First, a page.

“Being an only child, it’s quite strange to have four children, although John was one of four. I am constantly teased by my children for being an only child and if you asked them all separately what the one thing is they’d say about their mother they’d all say, ‘She’s such an only child’.
“You see I’m not very good at sharing my things, I don’t like them using my desk, borrowing my clothes, my chargers, my jewellery, anything. I put nail varnish initials on everything I own! Every time I make a fuss, I get the only child syndrome response from them – obviously I just have to grin and bear it!”
Chapter Five: My Dogs
“From a very young age dogs have been a huge part of my life. Right now, we have two French bulldogs – Lenny and Stanley. Strange as it sounds, I have a particular soft spot for my dogs’ paws – I love the smell of their feet and that is the reason for the diamond dog paw. There’s something so comforting about the smell – it’s probably nostalgia from when I was little.”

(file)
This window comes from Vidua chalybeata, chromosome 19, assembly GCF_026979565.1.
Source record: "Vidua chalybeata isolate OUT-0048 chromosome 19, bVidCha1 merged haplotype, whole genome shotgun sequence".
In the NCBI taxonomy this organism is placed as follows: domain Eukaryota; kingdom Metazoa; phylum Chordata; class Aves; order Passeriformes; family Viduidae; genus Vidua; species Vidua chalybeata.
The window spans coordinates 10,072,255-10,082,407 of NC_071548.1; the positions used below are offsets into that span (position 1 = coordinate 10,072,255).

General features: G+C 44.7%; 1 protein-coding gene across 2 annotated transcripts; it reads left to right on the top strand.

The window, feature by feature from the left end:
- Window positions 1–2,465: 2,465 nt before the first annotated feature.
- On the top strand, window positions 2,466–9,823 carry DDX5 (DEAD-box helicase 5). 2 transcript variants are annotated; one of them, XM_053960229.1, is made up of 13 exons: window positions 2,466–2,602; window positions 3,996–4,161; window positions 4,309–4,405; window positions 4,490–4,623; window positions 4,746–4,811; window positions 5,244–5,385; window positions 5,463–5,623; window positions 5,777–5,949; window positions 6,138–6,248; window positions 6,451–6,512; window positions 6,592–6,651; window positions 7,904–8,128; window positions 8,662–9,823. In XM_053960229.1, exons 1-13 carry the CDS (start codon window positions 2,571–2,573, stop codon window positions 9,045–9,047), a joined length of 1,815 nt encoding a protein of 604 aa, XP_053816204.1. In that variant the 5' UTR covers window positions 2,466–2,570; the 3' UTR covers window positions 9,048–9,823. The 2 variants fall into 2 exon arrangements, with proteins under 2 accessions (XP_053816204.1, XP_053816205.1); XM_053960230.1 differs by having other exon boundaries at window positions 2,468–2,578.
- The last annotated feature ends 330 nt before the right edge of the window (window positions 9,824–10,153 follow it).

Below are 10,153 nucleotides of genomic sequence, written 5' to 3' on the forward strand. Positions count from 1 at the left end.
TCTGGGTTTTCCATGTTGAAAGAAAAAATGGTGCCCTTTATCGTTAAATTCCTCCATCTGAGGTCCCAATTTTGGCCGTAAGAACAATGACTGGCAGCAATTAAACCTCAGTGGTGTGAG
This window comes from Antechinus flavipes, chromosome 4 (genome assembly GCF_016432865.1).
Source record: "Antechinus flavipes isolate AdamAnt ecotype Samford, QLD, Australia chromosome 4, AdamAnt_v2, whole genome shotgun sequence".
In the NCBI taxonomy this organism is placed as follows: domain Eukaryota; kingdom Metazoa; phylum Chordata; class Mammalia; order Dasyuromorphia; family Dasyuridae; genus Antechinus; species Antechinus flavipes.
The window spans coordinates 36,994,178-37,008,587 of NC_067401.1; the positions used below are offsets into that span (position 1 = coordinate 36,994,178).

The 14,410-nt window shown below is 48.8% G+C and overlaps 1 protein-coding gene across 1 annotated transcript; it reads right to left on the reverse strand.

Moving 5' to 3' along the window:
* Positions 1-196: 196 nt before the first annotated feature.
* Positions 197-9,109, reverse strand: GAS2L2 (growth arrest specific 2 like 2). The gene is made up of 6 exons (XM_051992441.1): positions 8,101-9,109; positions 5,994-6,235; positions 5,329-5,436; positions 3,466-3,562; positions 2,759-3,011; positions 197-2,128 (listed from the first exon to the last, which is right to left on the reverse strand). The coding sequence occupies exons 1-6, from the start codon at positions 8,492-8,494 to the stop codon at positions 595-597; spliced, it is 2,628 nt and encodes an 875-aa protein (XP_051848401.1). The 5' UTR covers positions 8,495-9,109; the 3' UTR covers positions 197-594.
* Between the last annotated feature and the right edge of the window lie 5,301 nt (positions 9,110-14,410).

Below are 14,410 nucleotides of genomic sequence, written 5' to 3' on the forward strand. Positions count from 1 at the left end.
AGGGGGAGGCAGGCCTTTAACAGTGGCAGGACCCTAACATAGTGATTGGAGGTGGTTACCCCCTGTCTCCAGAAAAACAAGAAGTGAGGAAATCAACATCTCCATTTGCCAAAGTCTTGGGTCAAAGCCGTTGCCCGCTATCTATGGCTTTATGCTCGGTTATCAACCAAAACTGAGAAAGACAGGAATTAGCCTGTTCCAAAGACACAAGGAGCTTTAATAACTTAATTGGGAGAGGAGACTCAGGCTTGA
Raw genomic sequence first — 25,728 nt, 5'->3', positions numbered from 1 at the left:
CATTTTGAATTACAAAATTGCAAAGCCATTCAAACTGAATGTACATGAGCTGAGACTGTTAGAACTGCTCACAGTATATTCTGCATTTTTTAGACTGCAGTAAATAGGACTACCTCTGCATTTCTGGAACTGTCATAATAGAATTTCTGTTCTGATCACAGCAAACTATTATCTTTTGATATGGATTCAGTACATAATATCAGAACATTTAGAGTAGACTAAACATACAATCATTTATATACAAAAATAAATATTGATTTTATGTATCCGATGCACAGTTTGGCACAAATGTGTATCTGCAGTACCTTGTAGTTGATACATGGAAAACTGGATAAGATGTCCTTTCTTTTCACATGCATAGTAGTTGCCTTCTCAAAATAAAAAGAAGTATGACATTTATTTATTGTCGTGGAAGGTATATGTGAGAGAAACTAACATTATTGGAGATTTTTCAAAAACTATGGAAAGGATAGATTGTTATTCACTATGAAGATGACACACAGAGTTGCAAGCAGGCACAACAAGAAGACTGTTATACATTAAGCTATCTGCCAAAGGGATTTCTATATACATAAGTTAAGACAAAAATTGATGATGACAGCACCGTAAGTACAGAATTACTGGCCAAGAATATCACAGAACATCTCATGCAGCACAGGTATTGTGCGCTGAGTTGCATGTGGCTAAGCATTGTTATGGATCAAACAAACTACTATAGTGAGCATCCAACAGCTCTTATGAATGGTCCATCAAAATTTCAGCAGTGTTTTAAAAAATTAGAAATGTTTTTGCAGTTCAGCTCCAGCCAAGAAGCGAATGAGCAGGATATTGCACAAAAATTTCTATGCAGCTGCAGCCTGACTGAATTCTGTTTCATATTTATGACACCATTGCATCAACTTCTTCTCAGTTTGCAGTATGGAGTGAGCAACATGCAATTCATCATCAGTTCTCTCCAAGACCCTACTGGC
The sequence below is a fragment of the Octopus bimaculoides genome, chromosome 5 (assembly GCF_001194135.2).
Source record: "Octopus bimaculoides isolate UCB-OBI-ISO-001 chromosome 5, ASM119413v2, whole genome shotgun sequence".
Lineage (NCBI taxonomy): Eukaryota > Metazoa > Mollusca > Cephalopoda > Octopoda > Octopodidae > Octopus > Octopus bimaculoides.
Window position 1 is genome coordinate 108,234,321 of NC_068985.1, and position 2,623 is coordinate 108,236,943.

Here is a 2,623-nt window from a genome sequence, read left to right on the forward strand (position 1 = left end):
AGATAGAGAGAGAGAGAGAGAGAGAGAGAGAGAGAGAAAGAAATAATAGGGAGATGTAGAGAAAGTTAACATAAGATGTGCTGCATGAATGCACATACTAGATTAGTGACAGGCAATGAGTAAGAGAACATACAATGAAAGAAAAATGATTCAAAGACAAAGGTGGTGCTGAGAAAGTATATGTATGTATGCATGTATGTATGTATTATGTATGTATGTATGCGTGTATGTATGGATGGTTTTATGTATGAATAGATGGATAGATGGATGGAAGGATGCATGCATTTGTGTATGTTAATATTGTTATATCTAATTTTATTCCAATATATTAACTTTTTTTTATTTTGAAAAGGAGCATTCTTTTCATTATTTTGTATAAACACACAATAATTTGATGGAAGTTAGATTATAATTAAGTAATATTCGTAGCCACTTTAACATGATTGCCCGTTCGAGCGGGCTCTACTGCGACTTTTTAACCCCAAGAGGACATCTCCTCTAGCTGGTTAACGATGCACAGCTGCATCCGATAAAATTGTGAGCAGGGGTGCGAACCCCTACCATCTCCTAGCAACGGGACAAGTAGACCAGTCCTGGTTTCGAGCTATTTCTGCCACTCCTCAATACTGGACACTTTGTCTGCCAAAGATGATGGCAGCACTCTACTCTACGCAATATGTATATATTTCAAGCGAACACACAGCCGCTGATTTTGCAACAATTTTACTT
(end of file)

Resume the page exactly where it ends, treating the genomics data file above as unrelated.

And Finally, Chapter Six: Skiing
“As a family we love skiing. The charm I chose to celebrate this is a gold and pave set ruby gondola, complete with a tiny pair of white gold skis and double doors which open.
“We bought a flat in Megève when my eldest Marina was two or three. I had all the furniture sent out there and when we arrived for new year with Marina, Olly and Chloe, who was probably about eight months old, it was pouring with rain and not a sign of a snowflake anywhere. We had no help with the children, the van arrived, and the sofas wouldn’t fit in the door so we had to get a crane. The beds had to be assembled in a garage and the first two or three nights we slept on pillows on the floor. I had pushed to buy the flat and I think John was ready to divorce me. He threatened to sell the place there and then until a great friend – Chloe’s godfather – who was out there said he’d take Chloe home with his family and drove them all back to London. Poor thing had a terrible journey as it snowed so heavily he was stranded for 14 hours on the motorway.
“Thank God, it did eventually snow… and we’ve been going back there every year, not this year of course – sadly.”